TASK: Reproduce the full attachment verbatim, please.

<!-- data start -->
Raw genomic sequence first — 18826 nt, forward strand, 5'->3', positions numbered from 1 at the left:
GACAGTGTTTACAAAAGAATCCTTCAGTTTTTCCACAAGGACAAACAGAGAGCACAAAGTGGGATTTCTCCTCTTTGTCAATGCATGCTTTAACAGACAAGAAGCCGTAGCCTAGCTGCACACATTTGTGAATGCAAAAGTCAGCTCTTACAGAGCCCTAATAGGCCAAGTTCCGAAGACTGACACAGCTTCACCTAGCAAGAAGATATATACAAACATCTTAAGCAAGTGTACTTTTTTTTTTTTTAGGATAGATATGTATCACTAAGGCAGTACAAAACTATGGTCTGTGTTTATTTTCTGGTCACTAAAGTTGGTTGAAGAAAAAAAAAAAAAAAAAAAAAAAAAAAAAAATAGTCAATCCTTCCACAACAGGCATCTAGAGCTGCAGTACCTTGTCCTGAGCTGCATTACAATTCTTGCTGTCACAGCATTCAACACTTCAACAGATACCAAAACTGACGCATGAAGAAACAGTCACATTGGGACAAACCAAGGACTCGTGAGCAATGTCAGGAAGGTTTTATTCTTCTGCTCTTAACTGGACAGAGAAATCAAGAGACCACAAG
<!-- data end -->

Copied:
Raw genomic sequence first — 18826 nt, forward strand, 5'->3', positions numbered from 1 at the left:
GACAGTGTTTACAAAAGAATCCTTCAGTTTTTCCACAAGGACAAACAGAGAGCACAAAGTGGGATTTCTCCTCTTTGTCAATGCATGCTTTAACAGACAAGAAGCCGTAGCCTAGCTGCACACATTTGTGAATGCAAAAGTCAGCTCTTACAGAGCCCTAATAGGCCAAGTTCCGAAGACTGACACAGCTTCACCTAGCAAGAAGATATATACAAACATCTTAAGCAAGTGTACTTTTTTTTTTTTTAGGATAGATATGTATCACTAAGGCAGTACAAAACTATGGTCTGTGTTTATTTTCTGGTCACTAAAGTTGGTTGAAGAAAAAAAAAAAAAAAAAAAAAAAAAAAAAAATAGTCAATCCTTCCACAACAGGCATCTAGAGCTGCAGTACCTTGTCCTGAGCTGCATTACAATTCTTGCTGTCACAGCATTCAACACTTCAACAGATACCAAAACTGACGCATGAAGAAACAGTCACATTGGGACAAACCAAGGACTCGTGAGCAATGTCAGGAAGGTTTTATTCTTCTGCTCTTAACTGGACAGAGAAATCAAGAGACCACAAG